Swaziland’s government has reportedly edited its Millennium Development Goals 2010 progress report to portray gains in the goal on poverty reduction.
The report, according to Times of Swaziland, contains conflicting information on the country’s progress on MDG 1, which aims to halve poverty rates.
The 88-page document contains a color-coded table indicating the country’s overall status on individual goals. Red means the country is not likely to meet the goal by 2015, while yellow implies that the goal may be met. Green indicates that Swaziland will meet the goal.
In the “edited” version of the document, the red circle and the word “unlikely” next to it have been changed to yellow and the word “potentially,” meaning that Swaziland may meet MDG 1 by 2015.
However, turning to another page of the report, one will find the statement, “Swaziland is unlikely to meet this MDG.” In the conclusion, it is once again stated that MDG 1 is unlikely to be met.
“What we have now is a report that says Swaziland might meet certain goals in the index, yet when you read the data arrived at after scientific processes, you learn that there is no way Swaziland will reach those goals by the deadline,” a source of Times of Swaziland said.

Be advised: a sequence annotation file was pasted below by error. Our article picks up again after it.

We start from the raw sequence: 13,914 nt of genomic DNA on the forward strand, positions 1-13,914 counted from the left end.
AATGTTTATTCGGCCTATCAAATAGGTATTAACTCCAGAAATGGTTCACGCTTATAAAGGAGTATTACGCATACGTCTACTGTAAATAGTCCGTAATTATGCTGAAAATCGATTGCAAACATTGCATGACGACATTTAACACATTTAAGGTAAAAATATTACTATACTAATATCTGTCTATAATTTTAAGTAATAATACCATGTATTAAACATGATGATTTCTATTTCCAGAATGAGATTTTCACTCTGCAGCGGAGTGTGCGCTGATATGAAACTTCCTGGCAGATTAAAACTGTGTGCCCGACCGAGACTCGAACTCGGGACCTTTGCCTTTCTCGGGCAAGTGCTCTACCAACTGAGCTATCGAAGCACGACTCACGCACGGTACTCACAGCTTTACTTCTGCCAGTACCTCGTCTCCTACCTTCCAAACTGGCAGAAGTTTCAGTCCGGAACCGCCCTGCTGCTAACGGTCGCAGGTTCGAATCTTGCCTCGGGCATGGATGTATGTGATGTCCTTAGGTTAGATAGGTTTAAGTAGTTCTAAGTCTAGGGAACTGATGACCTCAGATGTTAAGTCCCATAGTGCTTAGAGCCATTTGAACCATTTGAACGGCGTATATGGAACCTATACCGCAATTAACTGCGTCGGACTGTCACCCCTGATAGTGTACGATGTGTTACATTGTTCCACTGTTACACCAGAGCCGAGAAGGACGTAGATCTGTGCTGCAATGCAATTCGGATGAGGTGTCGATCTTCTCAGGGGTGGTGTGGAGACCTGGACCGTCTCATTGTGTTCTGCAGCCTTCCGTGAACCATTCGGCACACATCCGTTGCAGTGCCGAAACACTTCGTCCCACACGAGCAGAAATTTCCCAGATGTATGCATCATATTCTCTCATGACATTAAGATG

“What will happen if the U.N. concludes that Swaziland is trying to force its way into passing the MDGs test? Will they be able to trust anything that comes out of Swaziland in the future?” the source said.
Members of the MDG technical committee, which drafted the report, presented the document to the Cabinet for approval.
Cabinet ministers, according to the technical committee, pointed out every detail of the report they want to amend, Times of Swaziland reports.
“Everything was being done in such a hurry, and I am sure if the ministers had the time they would have forced us to change even the main content inside,” the source said.
Deputy Prime Minister Themba Masuku, who is the chairperson of the Cabinet subcommittee handling the issue, said the technical team sometimes was not able to explain how they arrived at their conclusions in the MDG report.
“If someone presents a report to you which says 69 per cent of Swazis live below the poverty line, the obvious question you ask him is where did he get that statistic from and how old is that statistic? If the response you get in 2010 is that the statistic was released in 2000, then we have a problem because what was true about Swaziland in 2000 is not true today,” Masuku said.